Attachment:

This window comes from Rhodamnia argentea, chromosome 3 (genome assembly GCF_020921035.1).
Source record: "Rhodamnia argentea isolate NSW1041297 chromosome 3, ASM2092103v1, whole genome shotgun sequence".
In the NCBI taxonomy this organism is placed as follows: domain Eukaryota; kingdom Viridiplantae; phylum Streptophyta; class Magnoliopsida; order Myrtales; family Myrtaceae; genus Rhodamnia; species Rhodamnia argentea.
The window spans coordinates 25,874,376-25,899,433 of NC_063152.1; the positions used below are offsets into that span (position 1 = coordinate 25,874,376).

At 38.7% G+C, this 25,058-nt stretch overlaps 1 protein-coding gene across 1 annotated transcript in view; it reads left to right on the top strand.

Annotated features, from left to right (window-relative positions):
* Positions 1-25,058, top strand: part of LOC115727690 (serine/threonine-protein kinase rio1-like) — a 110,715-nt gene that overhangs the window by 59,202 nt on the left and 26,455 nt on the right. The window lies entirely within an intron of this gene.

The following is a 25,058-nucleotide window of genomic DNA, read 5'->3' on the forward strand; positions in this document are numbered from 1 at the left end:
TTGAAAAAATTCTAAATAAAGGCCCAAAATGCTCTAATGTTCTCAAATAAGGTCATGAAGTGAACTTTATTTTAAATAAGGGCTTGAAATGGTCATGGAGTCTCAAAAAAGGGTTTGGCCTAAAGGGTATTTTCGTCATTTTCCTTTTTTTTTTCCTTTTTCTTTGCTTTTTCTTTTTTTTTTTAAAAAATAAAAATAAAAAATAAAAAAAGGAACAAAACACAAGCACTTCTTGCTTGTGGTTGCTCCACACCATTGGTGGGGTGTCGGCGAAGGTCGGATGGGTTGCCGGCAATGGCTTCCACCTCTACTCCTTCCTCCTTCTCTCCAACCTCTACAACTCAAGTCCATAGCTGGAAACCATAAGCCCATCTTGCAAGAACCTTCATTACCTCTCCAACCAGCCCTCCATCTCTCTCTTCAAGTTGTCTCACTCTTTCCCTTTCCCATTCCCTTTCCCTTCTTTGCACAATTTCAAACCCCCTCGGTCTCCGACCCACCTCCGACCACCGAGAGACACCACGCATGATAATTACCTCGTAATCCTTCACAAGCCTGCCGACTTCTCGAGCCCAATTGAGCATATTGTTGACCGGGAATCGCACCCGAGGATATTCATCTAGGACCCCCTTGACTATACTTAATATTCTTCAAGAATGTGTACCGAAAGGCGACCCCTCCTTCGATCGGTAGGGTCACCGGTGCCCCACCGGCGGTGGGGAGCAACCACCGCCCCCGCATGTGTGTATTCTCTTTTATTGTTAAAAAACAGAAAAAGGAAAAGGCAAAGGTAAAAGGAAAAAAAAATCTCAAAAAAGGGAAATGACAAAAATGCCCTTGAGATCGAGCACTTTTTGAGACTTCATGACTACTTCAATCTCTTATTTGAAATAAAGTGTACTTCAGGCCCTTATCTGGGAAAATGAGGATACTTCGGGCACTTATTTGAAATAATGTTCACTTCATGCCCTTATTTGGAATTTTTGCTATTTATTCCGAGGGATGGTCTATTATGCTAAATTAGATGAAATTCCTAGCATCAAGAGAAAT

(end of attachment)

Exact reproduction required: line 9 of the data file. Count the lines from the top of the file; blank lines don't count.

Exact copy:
TTGAAAAAATTCTAAATAAAGGCCCAAAATGCTCTAATGTTCTCAAATAAGGTCATGAAGTGAACTTTATTTTAAATAAGGGCTTGAAATGGTCATGGAGTCTCAAAAAAGGGTTTGGCCTAAAGGGTATTTTCGTCATTTTCCTTTTTTTTTTCCTTTTTCTTTGCTTTTTCTTTTTTTTTTTAAAAAATAAAAATAAAAAATAAAAAAAGGAACAAAACACAAGCACTTCTTGCTTGTGGTTGCTCCACACCATTGGTGGGGTGTCGGCGAAGGTCGGATGGGTTGCCGGCAATGGCTTCCACCTCTACTCCTTCCTCCTTCTCTCCAACCTCTACAACTCAAGTCCATAGCTGGAAACCATAAGCCCATCTTGCAAGAACCTTCATTACCTCTCCAACCAGCCCTCCATCTCTCTCTTCAAGTTGTCTCACTCTTTCCCTTTCCCATTCCCTTTCCCTTCTTTGCACAATTTCAAACCCCCTCGGTCTCCGACCCACCTCCGACCACCGAGAGACACCACGCATGATAATTACCTCGTAATCCTTCACAAGCCTGCCGACTTCTCGAGCCCAATTGAGCATATTGTTGACCGGGAATCGCACCCGAGGATATTCATCTAGGACCCCCTTGACTATACTTAATATTCTTCAAGAATGTGTACCGAAAGGCGACCCCTCCTTCGATCGGTAGGGTCACCGGTGCCCCACCGGCGGTGGGGAGCAACCACCGCCCCCGCATGTGTGTATTCTCTTTTATTGTTAAAAAACAGAAAAAGGAAAAGGCAAAGGTAAAAGGAAAAAAAAATCTCAAAAAAGGGAAATGACAAAAATGCCCTTGAGATCGAGCACTTTTTGAGACTTCATGACTACTTCAATCTCTTATTTGAAATAAAGTGTACTTCAGGCCCTTATCTGGGAAAATGAGGATACTTCGGGCACTTATTTGAAATAATGTTCACTTCATGCCCTTATTTGGAATTTTTGCTATTTATTCCGAGGGATGGTCTATTATGCTAAATTAGATGAAATTCCTAGCATCAAGAGAAAT